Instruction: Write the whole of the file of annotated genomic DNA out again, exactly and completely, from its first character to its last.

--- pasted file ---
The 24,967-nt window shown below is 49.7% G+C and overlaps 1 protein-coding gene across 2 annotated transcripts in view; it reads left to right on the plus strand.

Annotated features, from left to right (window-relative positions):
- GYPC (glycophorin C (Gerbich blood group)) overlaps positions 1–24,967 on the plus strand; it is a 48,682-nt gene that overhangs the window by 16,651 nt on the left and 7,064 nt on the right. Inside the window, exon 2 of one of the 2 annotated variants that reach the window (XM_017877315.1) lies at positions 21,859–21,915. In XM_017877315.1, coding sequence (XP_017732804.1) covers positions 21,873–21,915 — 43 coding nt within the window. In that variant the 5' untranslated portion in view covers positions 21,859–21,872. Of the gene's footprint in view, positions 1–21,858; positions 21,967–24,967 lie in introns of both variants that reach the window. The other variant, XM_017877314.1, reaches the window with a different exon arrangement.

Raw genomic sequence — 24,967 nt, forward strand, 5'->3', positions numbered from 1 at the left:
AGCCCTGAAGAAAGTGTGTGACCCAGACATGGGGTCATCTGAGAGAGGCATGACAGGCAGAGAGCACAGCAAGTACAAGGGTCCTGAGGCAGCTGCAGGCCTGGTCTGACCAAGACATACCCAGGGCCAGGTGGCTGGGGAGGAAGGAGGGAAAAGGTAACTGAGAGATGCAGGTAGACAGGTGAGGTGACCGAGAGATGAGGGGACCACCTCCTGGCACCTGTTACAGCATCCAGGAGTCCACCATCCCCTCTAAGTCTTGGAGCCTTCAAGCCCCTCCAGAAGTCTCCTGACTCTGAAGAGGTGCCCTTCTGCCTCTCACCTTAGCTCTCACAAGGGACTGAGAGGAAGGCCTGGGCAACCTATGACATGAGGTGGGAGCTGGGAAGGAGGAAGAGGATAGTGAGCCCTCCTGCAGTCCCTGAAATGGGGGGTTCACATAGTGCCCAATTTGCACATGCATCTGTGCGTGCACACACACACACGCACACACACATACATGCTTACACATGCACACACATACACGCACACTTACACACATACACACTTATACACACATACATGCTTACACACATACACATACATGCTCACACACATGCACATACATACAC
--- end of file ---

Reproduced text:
The 24,967-nt window shown below is 49.7% G+C and overlaps 1 protein-coding gene across 2 annotated transcripts in view; it reads left to right on the plus strand.

Annotated features, from left to right (window-relative positions):
- GYPC (glycophorin C (Gerbich blood group)) overlaps positions 1–24,967 on the plus strand; it is a 48,682-nt gene that overhangs the window by 16,651 nt on the left and 7,064 nt on the right. Inside the window, exon 2 of one of the 2 annotated variants that reach the window (XM_017877315.1) lies at positions 21,859–21,915. In XM_017877315.1, coding sequence (XP_017732804.1) covers positions 21,873–21,915 — 43 coding nt within the window. In that variant the 5' untranslated portion in view covers positions 21,859–21,872. Of the gene's footprint in view, positions 1–21,858; positions 21,967–24,967 lie in introns of both variants that reach the window. The other variant, XM_017877314.1, reaches the window with a different exon arrangement.

Raw genomic sequence — 24,967 nt, forward strand, 5'->3', positions numbered from 1 at the left:
AGCCCTGAAGAAAGTGTGTGACCCAGACATGGGGTCATCTGAGAGAGGCATGACAGGCAGAGAGCACAGCAAGTACAAGGGTCCTGAGGCAGCTGCAGGCCTGGTCTGACCAAGACATACCCAGGGCCAGGTGGCTGGGGAGGAAGGAGGGAAAAGGTAACTGAGAGATGCAGGTAGACAGGTGAGGTGACCGAGAGATGAGGGGACCACCTCCTGGCACCTGTTACAGCATCCAGGAGTCCACCATCCCCTCTAAGTCTTGGAGCCTTCAAGCCCCTCCAGAAGTCTCCTGACTCTGAAGAGGTGCCCTTCTGCCTCTCACCTTAGCTCTCACAAGGGACTGAGAGGAAGGCCTGGGCAACCTATGACATGAGGTGGGAGCTGGGAAGGAGGAAGAGGATAGTGAGCCCTCCTGCAGTCCCTGAAATGGGGGGTTCACATAGTGCCCAATTTGCACATGCATCTGTGCGTGCACACACACACACGCACACACACATACATGCTTACACATGCACACACATACACGCACACTTACACACATACACACTTATACACACATACATGCTTACACACATACACATACATGCTCACACACATGCACATACATACAC